Paul Sempschi wrote:
I'm glad Vol 2's getting such praise, I'm pretty pumped to get my copy. The inclusion of the Capote letter's wonderful news, classic Burroughs hijinx.
Recently, I've been going through Dead Fingers Talk and the Cut Up trilogy, they havent held up well for me. Wonderful ideas and lines, but you have to wade through so much television static to find them. Maybe I'm just getting cynical, maybe these are a Catcher in the Rye sort of deal, where they mainly speak to the young. Like One Flew Over the Cuckoo's Nest, where the adults sympathize for Nurse Ratchett and her awful place of employment.
Cut Ups make great films, concrete poems and scrap books, but as a hallucinogenic-story format, no. One of the big rules of prose is to make the reader forget he's reading (and if it isnt, it should be). The early stuff and a lot of Naked Lunch still does it for me.
I'm having more and more enthusiasm for his essays though. I've been pouring over The Third Mind excerpts from Word Virus, wonderful, brilliant hilarious stuff. And it sounds like Vol. 2's got a lot of that in it... thoughts, anecdotes/bitchy gossip and current circumstances (Bill needs something from addressee!)
As far as Bill hating mooches, from what I gather from Vol 1 and interviews, he respected mutually beneficial relationships. Either a straight up friend for a sympathetic ear or information... some boy peddling ass for cash... or a junk connection. It seems like that was the level he was working on; Allerton was given unsolicited cash, gifts and invitations for trips, Allen, the literary student and fledging poet, was given reams and reams of literature in a medium where he would have to reply, thereby returning affection.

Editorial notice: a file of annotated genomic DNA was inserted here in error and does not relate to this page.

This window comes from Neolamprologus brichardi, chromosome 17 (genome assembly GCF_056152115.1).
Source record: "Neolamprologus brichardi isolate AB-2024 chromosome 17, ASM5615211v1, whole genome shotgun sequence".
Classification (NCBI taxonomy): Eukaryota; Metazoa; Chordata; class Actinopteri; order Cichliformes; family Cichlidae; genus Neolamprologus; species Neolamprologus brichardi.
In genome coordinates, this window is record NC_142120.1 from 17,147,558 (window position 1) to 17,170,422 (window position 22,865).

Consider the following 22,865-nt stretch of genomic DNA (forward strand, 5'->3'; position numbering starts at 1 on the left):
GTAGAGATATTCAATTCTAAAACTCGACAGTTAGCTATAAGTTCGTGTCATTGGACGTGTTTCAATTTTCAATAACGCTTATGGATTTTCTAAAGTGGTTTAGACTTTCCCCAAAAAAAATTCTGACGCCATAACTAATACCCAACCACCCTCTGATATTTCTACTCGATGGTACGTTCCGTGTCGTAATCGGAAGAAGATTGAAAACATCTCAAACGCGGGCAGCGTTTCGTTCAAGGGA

I'm not sure about Huncke, but wasnt Allen constantly gossiping news about his other junk buddy, Garver? Suggesting Allen kept contact while Bill, cut them out.
Then you have Neal Cassady, who Bill constantly disparages (pre-hots for Allen). There's a specific remark in one of his letters about how the moment Neal realized he wasnt getting any cash off Bill, he 'cooled' considerably. And with Jack in Mexico, Bill did nothing but bitch about how irresponsible he was and how much of a pain it was to camp out with him. Sure, he kept in touch, like a lot of friendships, they had their hot and cold periods, but, especially with Jack, the same old complaints keep coming up in Vol 1. And I dont remember him saying a single nice thing about Neal in those letters, maybe a polite greeting. Even after Neal kicked it, the closest thing Bill came to a compliment was the deceased's capacity for silence... something about a long quiet drive in contrast to Dean Moriarty's benny rants.
The day that i sympathise with THAT cunt (Ratchett), is that day i take my life. sheeesh!